Assuntos
Anuros , Tamanho da Ninhada/fisiologia , Zigoto , Animais , Anuros/anatomia & histologia , Anuros/fisiologia , Feminino , Fertilidade/fisiologia , Tibet , Zigoto/citologia , Zigoto/fisiologia
16.
Biochem Pharmacol ; 177: 113976, 2020 07.
Artigo em Inglês | MEDLINE | ID: mdl-32305433

RESUMO

The progesterone receptor (PR) mediates progesterone regulation of female reproductive physiology, as well as gene transcription in non-reproductive tissues, such as brain, bone, lung and vasculature, in both women and men. An unusual property of progesterone is its high affinity for the mineralocorticoid receptor (MR), which regulates electrolyte transport in the kidney in humans and other terrestrial vertebrates. In humans, rats, alligators and frogs, progesterone antagonizes activation of the MR by aldosterone, the physiological mineralocorticoid in terrestrial vertebrates. In contrast, in elephant shark, ray-finned fishes and chickens, progesterone activates the MR. Interestingly, cartilaginous fishes and ray-finned fishes do not synthesize aldosterone, raising the question of which steroid(s) activate the MR in cartilaginous fishes and ray-finned fishes. The simpler synthesis of progesterone, compared to cortisol and other corticosteroids, makes progesterone a candidate physiological activator of the MR in elephant sharks and ray-finned fishes. Elephant shark and ray-finned fish MRs are expressed in diverse tissues, including heart, brain and lung, as well as, ovary and testis, two reproductive tissues that are targets for progesterone, which together suggests a multi-faceted physiological role for progesterone activation of the MR in elephant shark and ray-finned fish. The functional consequences of progesterone as an antagonist of some terrestrial vertebrate MRs and as an agonist of fish and chicken MRs are not fully understood. The physiological activities of progesterone through binding to vertebrate MRs merits further investigation.


Assuntos
Rim/efeitos dos fármacos , Ovário/metabolismo , Progesterona/metabolismo , Receptores de Mineralocorticoides/metabolismo , Aldosterona/metabolismo , Jacarés e Crocodilos/classificação , Jacarés e Crocodilos/fisiologia , Sequência de Aminoácidos , Animais , Anuros/classificação , Anuros/fisiologia , Encéfalo/metabolismo , Galinhas/classificação , Galinhas/fisiologia , Feminino , Regulação da Expressão Gênica , Humanos , Hidrocortisona/metabolismo , Rim/metabolismo , Ligantes , Pulmão/metabolismo , Filogenia , Progesterona/farmacologia , Ratos , Receptores de Mineralocorticoides/agonistas , Receptores de Mineralocorticoides/genética , Tubarões/classificação , Tubarões/fisiologia , Transdução de Sinais , Especificidade da Espécie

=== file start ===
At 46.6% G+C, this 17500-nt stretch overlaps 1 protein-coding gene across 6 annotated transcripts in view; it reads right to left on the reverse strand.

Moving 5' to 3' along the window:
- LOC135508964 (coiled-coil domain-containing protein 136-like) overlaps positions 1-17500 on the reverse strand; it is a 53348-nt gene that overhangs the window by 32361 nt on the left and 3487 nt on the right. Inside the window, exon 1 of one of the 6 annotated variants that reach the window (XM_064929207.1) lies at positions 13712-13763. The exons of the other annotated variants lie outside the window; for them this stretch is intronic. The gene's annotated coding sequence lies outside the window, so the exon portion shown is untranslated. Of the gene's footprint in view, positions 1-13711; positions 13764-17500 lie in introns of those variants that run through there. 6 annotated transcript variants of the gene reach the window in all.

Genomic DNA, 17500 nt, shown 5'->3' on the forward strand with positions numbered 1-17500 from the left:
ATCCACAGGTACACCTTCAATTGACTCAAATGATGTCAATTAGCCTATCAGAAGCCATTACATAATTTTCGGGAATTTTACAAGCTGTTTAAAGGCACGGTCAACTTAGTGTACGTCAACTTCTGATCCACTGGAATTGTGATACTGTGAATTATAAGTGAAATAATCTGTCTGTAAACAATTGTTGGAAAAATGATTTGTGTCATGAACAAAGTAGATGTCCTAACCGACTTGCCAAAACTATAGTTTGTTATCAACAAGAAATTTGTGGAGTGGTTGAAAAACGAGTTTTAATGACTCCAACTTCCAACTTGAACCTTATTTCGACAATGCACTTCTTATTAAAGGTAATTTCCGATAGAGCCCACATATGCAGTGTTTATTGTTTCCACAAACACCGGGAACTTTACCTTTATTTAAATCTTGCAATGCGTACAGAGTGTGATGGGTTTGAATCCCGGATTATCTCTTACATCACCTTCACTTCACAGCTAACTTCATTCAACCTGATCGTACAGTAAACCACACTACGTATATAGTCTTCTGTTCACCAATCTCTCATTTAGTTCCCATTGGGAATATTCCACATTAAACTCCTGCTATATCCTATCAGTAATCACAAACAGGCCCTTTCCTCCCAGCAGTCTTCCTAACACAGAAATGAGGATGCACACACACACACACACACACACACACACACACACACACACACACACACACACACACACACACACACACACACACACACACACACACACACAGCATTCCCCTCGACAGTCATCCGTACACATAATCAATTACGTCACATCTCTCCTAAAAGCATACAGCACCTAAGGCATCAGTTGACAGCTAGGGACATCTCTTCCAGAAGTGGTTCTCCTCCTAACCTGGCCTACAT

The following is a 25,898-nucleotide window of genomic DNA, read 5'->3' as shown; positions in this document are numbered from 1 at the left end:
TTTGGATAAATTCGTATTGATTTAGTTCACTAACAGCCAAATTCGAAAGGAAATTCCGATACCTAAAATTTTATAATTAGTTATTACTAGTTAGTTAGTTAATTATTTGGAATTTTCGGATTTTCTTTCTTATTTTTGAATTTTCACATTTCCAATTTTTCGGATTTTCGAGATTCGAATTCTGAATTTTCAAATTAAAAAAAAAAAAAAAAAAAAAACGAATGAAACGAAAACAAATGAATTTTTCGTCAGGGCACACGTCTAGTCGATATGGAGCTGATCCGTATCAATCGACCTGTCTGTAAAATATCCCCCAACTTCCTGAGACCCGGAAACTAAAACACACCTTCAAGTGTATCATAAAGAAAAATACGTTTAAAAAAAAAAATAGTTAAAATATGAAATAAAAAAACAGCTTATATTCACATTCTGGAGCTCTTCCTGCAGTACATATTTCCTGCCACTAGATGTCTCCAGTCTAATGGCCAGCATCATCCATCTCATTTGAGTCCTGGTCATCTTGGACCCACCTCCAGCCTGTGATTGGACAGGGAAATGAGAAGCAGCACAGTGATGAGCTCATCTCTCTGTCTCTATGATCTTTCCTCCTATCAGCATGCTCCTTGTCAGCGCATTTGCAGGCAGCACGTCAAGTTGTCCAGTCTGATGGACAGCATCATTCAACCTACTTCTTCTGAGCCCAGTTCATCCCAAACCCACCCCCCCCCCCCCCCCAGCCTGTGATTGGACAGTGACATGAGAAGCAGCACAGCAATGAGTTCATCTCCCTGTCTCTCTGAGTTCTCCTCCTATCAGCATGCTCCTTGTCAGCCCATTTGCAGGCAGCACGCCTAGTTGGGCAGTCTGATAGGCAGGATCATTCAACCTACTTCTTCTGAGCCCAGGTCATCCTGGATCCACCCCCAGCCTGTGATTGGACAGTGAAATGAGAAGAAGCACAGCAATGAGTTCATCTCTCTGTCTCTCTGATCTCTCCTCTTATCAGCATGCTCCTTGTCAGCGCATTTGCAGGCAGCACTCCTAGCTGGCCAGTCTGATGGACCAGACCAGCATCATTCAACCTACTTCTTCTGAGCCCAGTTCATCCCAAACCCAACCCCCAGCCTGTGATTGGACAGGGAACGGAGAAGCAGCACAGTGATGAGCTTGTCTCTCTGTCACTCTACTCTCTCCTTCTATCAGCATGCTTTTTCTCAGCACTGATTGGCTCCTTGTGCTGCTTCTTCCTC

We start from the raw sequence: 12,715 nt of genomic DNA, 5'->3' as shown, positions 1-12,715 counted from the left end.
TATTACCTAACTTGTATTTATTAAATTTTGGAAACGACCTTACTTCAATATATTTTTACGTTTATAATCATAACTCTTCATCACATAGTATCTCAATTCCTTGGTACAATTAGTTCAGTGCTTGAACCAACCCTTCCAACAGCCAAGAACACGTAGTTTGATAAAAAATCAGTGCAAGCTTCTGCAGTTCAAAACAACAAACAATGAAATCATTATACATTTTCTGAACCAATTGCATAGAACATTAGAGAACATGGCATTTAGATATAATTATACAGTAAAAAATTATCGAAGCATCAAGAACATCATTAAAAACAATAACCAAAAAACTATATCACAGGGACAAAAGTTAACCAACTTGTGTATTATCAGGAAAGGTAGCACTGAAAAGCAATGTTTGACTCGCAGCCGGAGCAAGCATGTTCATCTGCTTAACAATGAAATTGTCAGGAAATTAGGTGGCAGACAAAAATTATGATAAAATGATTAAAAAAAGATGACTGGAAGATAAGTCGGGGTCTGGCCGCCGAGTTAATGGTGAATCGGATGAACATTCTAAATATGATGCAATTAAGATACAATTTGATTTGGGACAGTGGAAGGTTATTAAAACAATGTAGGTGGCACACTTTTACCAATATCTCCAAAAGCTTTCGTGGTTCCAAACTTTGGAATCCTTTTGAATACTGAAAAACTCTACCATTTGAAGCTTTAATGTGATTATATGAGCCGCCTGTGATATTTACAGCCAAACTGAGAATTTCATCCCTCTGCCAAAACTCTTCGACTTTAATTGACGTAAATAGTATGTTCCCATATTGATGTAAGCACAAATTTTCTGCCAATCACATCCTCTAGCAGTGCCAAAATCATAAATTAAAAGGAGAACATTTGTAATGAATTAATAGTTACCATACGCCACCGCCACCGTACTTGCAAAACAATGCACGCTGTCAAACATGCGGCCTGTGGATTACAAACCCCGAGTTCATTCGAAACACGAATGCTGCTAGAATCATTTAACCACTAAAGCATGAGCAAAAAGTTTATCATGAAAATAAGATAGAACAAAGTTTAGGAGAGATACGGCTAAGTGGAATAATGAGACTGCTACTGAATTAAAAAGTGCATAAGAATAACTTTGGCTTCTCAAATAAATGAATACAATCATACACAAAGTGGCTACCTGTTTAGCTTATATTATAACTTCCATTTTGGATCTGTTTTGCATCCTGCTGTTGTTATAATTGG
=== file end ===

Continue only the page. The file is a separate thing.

17.
Sci Rep ; 10(1): 6527, 2020 04 16.
Artigo em Inglês | MEDLINE | ID: mdl-32300179

RESUMO

Artificial light at night (ALAN) is a major form of anthropogenic disturbance. ALAN attracts nocturnal invertebrates, which are a food source for nocturnal predators, including invasive species. Few studies quantify the effects of increased food availablity by ALAN on invasive vertebrate predators, and enhancement of food intake caused by ALAN may also be influenced by various environmental factors, such as proximitity to cities, moon phase, temperature, rainfall and wind speed. Revealing the potential impacts on invasive predators of ALAN-attracted invertebrates, and the influence of other factors on these effects, could provide important insights for the management of these predators. We constructed and supplied with artificial light field enclosures for invasive toads, and placed them at locations with different levels of ambient light pollution, in northeastern Australia. In addition, we determined the effect of rainfall, temperature, wind speed, and lunar phase on food intake in toads. We found that ALAN greatly increased the mass of gut contents of invasive toads compared to controls, but that the effect was increased in dark lunar phases, and when there were low ambient light pollution levels. Effects of rainfall, temperature and wind speed on food intake were comparatively weak. To avoid providing food resources to toads, management of ALAN in rural areas, and during dark lunar phases may be advisable. On the contrary, to effectively capture toads, trapping using lights as lures at such times and places should be more successful.


Assuntos
Anuros/fisiologia , Ingestão de Alimentos/efeitos da radiação , Luz/efeitos adversos , Animais , Austrália , Humanos , Espécies Introduzidas
18.
BMC Genomics ; 21(1): 226, 2020 Mar 12.
Artigo em Inglês | MEDLINE | ID: mdl-32164545

RESUMO